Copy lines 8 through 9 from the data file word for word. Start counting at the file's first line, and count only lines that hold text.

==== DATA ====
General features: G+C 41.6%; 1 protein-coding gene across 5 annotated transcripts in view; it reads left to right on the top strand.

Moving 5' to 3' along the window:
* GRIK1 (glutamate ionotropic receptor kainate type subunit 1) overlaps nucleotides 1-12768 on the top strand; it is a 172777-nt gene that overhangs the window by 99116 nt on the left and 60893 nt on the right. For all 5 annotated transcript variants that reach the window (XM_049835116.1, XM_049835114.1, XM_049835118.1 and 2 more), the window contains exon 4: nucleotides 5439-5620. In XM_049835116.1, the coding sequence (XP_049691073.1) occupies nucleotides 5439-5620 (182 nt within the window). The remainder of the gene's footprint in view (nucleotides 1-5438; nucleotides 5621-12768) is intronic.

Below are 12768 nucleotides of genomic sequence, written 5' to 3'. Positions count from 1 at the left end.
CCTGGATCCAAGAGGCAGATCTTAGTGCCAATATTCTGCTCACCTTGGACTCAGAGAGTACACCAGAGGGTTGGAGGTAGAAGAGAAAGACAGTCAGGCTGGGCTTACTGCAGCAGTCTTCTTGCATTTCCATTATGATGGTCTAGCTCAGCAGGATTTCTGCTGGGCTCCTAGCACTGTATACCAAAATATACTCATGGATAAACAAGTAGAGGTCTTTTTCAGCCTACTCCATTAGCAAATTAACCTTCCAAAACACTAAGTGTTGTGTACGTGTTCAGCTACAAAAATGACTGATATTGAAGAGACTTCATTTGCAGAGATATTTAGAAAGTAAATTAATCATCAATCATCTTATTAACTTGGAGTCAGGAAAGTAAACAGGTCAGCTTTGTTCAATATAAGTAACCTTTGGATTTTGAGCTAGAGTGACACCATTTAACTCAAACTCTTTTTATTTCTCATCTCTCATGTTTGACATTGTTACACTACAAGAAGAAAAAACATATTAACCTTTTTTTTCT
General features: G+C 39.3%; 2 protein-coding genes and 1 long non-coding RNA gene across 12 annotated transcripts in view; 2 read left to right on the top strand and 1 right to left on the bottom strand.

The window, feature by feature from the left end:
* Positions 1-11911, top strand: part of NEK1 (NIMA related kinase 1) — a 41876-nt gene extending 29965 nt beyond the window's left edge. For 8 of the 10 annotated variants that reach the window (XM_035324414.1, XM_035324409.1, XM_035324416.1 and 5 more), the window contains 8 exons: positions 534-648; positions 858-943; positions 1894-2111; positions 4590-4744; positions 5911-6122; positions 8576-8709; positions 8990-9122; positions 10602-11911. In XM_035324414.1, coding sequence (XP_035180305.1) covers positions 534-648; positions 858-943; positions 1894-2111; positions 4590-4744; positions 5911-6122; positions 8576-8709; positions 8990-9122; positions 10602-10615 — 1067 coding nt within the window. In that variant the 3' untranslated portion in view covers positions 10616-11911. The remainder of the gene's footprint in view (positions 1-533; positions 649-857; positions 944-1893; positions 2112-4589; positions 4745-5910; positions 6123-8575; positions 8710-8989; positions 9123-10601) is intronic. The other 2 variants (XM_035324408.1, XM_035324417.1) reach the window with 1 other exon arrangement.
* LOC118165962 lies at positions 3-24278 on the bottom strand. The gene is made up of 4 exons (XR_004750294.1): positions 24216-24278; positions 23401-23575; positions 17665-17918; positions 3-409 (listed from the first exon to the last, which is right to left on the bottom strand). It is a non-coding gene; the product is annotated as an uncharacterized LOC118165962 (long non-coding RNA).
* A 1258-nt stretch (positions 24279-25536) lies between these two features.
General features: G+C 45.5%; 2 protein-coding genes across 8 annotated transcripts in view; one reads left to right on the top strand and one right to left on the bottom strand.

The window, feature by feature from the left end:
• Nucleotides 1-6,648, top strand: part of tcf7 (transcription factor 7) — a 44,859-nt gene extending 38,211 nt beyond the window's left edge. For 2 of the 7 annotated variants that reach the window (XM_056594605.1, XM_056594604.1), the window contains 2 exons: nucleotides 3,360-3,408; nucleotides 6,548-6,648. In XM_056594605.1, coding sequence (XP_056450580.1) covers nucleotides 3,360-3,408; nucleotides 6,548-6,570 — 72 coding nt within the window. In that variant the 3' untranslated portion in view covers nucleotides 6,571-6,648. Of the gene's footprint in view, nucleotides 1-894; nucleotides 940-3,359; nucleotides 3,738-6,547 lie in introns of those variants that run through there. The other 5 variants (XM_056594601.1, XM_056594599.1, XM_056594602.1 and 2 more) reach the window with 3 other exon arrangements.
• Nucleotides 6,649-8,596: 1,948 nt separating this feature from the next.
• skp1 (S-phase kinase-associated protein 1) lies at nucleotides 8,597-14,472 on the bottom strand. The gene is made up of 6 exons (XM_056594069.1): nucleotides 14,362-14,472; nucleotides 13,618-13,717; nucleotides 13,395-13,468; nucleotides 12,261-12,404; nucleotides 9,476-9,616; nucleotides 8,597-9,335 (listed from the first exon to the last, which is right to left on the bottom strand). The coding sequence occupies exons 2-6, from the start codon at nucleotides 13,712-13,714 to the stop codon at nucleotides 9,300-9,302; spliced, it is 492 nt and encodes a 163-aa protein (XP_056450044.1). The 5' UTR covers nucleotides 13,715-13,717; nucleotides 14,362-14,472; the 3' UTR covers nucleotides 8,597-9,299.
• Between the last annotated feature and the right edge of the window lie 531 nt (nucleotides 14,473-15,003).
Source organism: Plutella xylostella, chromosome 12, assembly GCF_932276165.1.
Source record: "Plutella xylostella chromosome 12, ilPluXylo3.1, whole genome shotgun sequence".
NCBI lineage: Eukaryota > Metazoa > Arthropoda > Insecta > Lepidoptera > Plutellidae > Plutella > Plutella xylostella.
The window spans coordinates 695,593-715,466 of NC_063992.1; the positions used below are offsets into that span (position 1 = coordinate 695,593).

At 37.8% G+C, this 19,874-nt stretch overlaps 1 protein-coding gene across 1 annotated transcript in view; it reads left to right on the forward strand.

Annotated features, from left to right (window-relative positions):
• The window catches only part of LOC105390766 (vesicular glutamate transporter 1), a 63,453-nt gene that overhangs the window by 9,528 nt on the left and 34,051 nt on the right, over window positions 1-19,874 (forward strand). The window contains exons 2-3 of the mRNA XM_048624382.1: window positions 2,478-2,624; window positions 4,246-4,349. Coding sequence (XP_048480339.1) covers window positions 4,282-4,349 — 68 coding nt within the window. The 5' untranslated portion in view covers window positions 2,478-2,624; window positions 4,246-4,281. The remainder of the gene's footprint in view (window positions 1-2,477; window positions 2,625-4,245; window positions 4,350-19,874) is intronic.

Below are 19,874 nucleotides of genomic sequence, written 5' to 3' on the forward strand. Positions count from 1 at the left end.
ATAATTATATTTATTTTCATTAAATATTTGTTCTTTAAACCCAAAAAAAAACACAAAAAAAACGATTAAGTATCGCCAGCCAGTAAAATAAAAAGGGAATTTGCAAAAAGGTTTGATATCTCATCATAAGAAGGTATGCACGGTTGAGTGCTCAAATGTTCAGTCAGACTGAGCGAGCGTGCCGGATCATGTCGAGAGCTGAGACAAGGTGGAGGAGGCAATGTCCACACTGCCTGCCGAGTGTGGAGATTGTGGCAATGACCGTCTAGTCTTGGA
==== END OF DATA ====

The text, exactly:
* Positions 1-11911, top strand: part of NEK1 (NIMA related kinase 1) — a 41876-nt gene extending 29965 nt beyond the window's left edge. For 8 of the 10 annotated variants that reach the window (XM_035324414.1, XM_035324409.1, XM_035324416.1 and 5 more), the window contains 8 exons: positions 534-648; positions 858-943; positions 1894-2111; positions 4590-4744; positions 5911-6122; positions 8576-8709; positions 8990-9122; positions 10602-11911. In XM_035324414.1, coding sequence (XP_035180305.1) covers positions 534-648; positions 858-943; positions 1894-2111; positions 4590-4744; positions 5911-6122; positions 8576-8709; positions 8990-9122; positions 10602-10615 — 1067 coding nt within the window. In that variant the 3' untranslated portion in view covers positions 10616-11911. The remainder of the gene's footprint in view (positions 1-533; positions 649-857; positions 944-1893; positions 2112-4589; positions 4745-5910; positions 6123-8575; positions 8710-8989; positions 9123-10601) is intronic. The other 2 variants (XM_035324408.1, XM_035324417.1) reach the window with 1 other exon arrangement.
* LOC118165962 lies at positions 3-24278 on the bottom strand. The gene is made up of 4 exons (XR_004750294.1): positions 24216-24278; positions 23401-23575; positions 17665-17918; positions 3-409 (listed from the first exon to the last, which is right to left on the bottom strand). It is a non-coding gene; the product is annotated as an uncharacterized LOC118165962 (long non-coding RNA).